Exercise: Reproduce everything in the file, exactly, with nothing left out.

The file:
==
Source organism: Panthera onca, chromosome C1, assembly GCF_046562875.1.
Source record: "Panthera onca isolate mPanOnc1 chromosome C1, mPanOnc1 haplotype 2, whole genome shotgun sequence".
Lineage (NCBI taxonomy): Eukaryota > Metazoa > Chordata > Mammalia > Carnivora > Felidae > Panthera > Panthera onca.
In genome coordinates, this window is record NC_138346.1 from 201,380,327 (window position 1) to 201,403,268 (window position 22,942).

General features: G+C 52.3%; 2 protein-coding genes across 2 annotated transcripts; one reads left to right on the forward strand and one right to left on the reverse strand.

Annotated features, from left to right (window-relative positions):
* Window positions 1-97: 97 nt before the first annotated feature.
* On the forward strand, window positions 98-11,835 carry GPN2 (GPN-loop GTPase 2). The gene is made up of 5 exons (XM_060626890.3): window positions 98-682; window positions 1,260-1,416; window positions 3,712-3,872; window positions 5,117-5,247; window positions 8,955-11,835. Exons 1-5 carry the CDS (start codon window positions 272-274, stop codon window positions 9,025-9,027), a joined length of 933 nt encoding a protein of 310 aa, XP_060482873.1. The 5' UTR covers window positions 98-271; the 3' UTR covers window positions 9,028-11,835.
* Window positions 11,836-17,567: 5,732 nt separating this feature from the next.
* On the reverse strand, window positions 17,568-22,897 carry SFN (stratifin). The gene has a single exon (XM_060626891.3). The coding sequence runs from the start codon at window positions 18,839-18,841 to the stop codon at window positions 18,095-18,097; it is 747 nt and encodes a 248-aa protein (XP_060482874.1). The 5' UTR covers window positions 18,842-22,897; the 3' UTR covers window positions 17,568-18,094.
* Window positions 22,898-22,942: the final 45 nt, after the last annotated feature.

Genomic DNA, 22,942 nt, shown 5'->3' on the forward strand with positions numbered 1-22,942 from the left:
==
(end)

Source organism: Panthera onca, chromosome C1, assembly GCF_046562875.1.
Source record: "Panthera onca isolate mPanOnc1 chromosome C1, mPanOnc1 haplotype 2, whole genome shotgun sequence".
Lineage (NCBI taxonomy): Eukaryota > Metazoa > Chordata > Mammalia > Carnivora > Felidae > Panthera > Panthera onca.
In genome coordinates, this window is record NC_138346.1 from 201,380,327 (window position 1) to 201,403,268 (window position 22,942).

General features: G+C 52.3%; 2 protein-coding genes across 2 annotated transcripts; one reads left to right on the forward strand and one right to left on the reverse strand.

Annotated features, from left to right (window-relative positions):
* Window positions 1-97: 97 nt before the first annotated feature.
* On the forward strand, window positions 98-11,835 carry GPN2 (GPN-loop GTPase 2). The gene is made up of 5 exons (XM_060626890.3): window positions 98-682; window positions 1,260-1,416; window positions 3,712-3,872; window positions 5,117-5,247; window positions 8,955-11,835. Exons 1-5 carry the CDS (start codon window positions 272-274, stop codon window positions 9,025-9,027), a joined length of 933 nt encoding a protein of 310 aa, XP_060482873.1. The 5' UTR covers window positions 98-271; the 3' UTR covers window positions 9,028-11,835.
* Window positions 11,836-17,567: 5,732 nt separating this feature from the next.
* On the reverse strand, window positions 17,568-22,897 carry SFN (stratifin). The gene has a single exon (XM_060626891.3). The coding sequence runs from the start codon at window positions 18,839-18,841 to the stop codon at window positions 18,095-18,097; it is 747 nt and encodes a 248-aa protein (XP_060482874.1). The 5' UTR covers window positions 18,842-22,897; the 3' UTR covers window positions 17,568-18,094.
* Window positions 22,898-22,942: the final 45 nt, after the last annotated feature.

Genomic DNA, 22,942 nt, shown 5'->3' on the forward strand with positions numbered 1-22,942 from the left: